If I could say one sentence to all you guys at home, it would be this: I'm having an amazing time and keeping very busy, but when it comes time to return home, I'll be ready for it.

Alright, time to go get some lunch!  And to see how long it takes to publish this update.  That's not counting how long it takes to announce it on Facebook too.  Argh!!!!!!!!  Cheers guys, enjoy your week!


Friday, November 26, 2010

Quintessential Heaven.

Posted at 1:20 pm local time

It has been a crazy week!  I can't even begin to tell you how incredibly it started, but I'll certainly try to do it justice. 

I went to a private game reserve in Sabi Sands with my mom and aunt on Saturday morning.  The nearest main city is called Nelspruit (pronounced nelsprate) and it's located in the province of Mpumalanga.  I sit here trying to frame my experiences there into words, and I feel like it's negating the fact that I have a BA in English.  I honestly have never had a more amazing time than the time I spent in the African Bushveld.  Even the trip to Savanna Private Game Reserve was interesting; I liken it to a far more interesting version of I-5 North.  One thing I couldn't quite wrap my head around was the fact that people were just walking across the highway as cars going 120 km/h (around 75 mph) whizzed by.  That's South Africa I guess!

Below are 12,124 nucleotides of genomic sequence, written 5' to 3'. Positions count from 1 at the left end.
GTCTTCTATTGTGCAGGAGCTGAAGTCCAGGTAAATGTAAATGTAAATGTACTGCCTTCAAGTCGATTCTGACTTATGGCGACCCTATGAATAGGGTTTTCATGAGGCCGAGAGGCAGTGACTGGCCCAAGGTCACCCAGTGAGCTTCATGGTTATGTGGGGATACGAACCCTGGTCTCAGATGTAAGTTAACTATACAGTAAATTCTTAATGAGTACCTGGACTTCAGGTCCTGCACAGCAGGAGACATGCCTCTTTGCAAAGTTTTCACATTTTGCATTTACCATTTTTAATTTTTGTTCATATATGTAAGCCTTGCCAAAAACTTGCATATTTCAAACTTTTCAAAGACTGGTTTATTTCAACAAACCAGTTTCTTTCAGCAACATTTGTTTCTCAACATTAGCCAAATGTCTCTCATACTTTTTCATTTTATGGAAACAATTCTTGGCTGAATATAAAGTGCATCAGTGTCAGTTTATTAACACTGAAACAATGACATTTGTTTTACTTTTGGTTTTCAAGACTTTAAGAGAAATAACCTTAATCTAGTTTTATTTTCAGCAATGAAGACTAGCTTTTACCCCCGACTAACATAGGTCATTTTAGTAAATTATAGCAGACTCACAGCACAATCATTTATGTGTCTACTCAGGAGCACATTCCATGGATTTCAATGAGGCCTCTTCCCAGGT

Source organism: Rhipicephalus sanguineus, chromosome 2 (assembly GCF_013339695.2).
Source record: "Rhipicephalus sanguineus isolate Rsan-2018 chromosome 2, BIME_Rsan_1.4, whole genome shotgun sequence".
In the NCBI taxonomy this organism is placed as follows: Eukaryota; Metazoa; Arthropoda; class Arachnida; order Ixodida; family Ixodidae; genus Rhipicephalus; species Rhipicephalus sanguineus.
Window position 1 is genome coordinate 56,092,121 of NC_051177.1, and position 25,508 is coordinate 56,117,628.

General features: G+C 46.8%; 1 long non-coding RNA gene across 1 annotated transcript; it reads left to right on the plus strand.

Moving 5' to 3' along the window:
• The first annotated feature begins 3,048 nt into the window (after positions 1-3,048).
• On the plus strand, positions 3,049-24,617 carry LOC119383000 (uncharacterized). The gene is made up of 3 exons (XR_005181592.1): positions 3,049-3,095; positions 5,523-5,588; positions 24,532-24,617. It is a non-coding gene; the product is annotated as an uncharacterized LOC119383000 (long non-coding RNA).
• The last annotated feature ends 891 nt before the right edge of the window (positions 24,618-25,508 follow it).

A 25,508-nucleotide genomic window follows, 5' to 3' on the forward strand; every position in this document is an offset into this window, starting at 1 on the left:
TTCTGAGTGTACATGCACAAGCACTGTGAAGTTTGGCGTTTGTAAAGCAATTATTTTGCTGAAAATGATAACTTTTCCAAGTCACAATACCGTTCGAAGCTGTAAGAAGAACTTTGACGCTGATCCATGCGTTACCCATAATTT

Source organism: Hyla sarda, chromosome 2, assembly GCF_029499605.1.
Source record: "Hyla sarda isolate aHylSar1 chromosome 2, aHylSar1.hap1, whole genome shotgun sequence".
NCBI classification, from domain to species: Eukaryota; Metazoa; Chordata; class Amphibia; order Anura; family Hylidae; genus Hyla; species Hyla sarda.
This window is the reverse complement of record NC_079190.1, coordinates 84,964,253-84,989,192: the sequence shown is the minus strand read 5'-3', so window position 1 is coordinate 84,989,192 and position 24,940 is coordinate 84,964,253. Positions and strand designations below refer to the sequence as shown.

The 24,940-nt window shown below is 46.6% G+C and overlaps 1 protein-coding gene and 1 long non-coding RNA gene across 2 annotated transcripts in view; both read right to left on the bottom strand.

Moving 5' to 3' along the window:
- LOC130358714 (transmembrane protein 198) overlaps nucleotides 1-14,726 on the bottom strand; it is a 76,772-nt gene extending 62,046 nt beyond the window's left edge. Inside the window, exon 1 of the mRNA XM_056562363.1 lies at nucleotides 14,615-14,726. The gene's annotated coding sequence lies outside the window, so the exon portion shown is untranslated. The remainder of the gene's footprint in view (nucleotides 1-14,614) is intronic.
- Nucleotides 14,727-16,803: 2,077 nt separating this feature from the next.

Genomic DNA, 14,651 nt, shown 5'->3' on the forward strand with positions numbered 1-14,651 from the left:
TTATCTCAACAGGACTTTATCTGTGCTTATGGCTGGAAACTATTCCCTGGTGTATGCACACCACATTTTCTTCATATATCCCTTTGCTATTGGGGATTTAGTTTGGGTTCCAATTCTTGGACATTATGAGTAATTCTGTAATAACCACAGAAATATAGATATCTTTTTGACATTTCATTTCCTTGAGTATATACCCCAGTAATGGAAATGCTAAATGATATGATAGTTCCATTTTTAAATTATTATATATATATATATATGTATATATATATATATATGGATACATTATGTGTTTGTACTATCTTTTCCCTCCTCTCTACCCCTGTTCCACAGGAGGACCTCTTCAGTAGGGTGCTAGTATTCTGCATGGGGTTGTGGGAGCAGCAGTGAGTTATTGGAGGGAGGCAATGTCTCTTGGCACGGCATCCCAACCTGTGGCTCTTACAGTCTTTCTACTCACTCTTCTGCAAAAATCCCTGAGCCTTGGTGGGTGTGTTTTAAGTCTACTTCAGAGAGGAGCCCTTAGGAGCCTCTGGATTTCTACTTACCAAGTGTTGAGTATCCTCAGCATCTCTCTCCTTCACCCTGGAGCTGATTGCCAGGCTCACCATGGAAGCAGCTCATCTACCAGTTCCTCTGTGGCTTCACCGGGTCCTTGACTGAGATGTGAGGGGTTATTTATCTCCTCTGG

Throughout the stay at Savanna, we were treated like royalty.  After a harrowing, 15-20 km dirt road drive, we were greeted by a very friendly woman named Lorna who immediately made us feel like we were family-- she got us wine and sat down with us in the gorgeous lodge area as we surveyed the area with eyes that were thirstily drinking in the serene landscape.  We sat and chatted for a while, and then we went to our rooms to settle in.  The first night, my accommodation was in the Pilot's room-- a quaint and comfortable room designated for the pilot of guests which were flown in.  I was happy with it, but Lorna said that she could possibly move me into a suite the following night if I was lucky.  After settling in, I went to go see what my mom and aunt's accommodation was like, and what I would see would actually leave me speechless.